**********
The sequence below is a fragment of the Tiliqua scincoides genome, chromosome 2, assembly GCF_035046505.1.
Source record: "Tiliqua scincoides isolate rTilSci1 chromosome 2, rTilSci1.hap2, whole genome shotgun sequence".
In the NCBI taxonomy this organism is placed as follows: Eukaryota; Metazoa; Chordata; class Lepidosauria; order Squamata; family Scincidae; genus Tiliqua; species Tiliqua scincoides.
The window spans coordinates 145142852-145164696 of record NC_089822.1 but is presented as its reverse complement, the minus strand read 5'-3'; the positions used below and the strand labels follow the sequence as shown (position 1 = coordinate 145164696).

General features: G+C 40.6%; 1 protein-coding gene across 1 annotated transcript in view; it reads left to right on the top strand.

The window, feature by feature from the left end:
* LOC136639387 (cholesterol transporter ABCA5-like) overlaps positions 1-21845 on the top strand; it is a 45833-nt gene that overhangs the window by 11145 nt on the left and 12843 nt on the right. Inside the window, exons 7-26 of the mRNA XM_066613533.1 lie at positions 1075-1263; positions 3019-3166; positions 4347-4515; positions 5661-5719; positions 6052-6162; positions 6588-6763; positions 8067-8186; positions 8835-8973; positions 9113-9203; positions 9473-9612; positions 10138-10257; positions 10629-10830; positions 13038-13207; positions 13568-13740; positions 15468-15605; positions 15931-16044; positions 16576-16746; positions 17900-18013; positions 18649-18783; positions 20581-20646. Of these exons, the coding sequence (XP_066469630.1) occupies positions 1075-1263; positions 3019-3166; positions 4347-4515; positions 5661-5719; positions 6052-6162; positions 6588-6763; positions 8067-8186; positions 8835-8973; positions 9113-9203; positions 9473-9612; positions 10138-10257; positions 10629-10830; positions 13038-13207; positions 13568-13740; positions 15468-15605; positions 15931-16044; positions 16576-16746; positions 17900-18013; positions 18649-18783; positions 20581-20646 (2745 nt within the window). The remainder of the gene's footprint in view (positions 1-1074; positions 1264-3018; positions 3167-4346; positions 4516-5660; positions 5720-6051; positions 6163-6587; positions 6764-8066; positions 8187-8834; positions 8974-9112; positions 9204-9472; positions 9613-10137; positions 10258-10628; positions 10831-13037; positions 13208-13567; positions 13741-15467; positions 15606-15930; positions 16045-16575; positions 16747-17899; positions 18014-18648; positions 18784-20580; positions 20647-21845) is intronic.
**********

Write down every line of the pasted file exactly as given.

The sequence below is a fragment of the Tiliqua scincoides genome, chromosome 2, assembly GCF_035046505.1.
Source record: "Tiliqua scincoides isolate rTilSci1 chromosome 2, rTilSci1.hap2, whole genome shotgun sequence".
In the NCBI taxonomy this organism is placed as follows: Eukaryota; Metazoa; Chordata; class Lepidosauria; order Squamata; family Scincidae; genus Tiliqua; species Tiliqua scincoides.
The window spans coordinates 145142852-145164696 of record NC_089822.1 but is presented as its reverse complement, the minus strand read 5'-3'; the positions used below and the strand labels follow the sequence as shown (position 1 = coordinate 145164696).

General features: G+C 40.6%; 1 protein-coding gene across 1 annotated transcript in view; it reads left to right on the top strand.

The window, feature by feature from the left end:
* LOC136639387 (cholesterol transporter ABCA5-like) overlaps positions 1-21845 on the top strand; it is a 45833-nt gene that overhangs the window by 11145 nt on the left and 12843 nt on the right. Inside the window, exons 7-26 of the mRNA XM_066613533.1 lie at positions 1075-1263; positions 3019-3166; positions 4347-4515; positions 5661-5719; positions 6052-6162; positions 6588-6763; positions 8067-8186; positions 8835-8973; positions 9113-9203; positions 9473-9612; positions 10138-10257; positions 10629-10830; positions 13038-13207; positions 13568-13740; positions 15468-15605; positions 15931-16044; positions 16576-16746; positions 17900-18013; positions 18649-18783; positions 20581-20646. Of these exons, the coding sequence (XP_066469630.1) occupies positions 1075-1263; positions 3019-3166; positions 4347-4515; positions 5661-5719; positions 6052-6162; positions 6588-6763; positions 8067-8186; positions 8835-8973; positions 9113-9203; positions 9473-9612; positions 10138-10257; positions 10629-10830; positions 13038-13207; positions 13568-13740; positions 15468-15605; positions 15931-16044; positions 16576-16746; positions 17900-18013; positions 18649-18783; positions 20581-20646 (2745 nt within the window). The remainder of the gene's footprint in view (positions 1-1074; positions 1264-3018; positions 3167-4346; positions 4516-5660; positions 5720-6051; positions 6163-6587; positions 6764-8066; positions 8187-8834; positions 8974-9112; positions 9204-9472; positions 9613-10137; positions 10258-10628; positions 10831-13037; positions 13208-13567; positions 13741-15467; positions 15606-15930; positions 16045-16575; positions 16747-17899; positions 18014-18648; positions 18784-20580; positions 20647-21845) is intronic.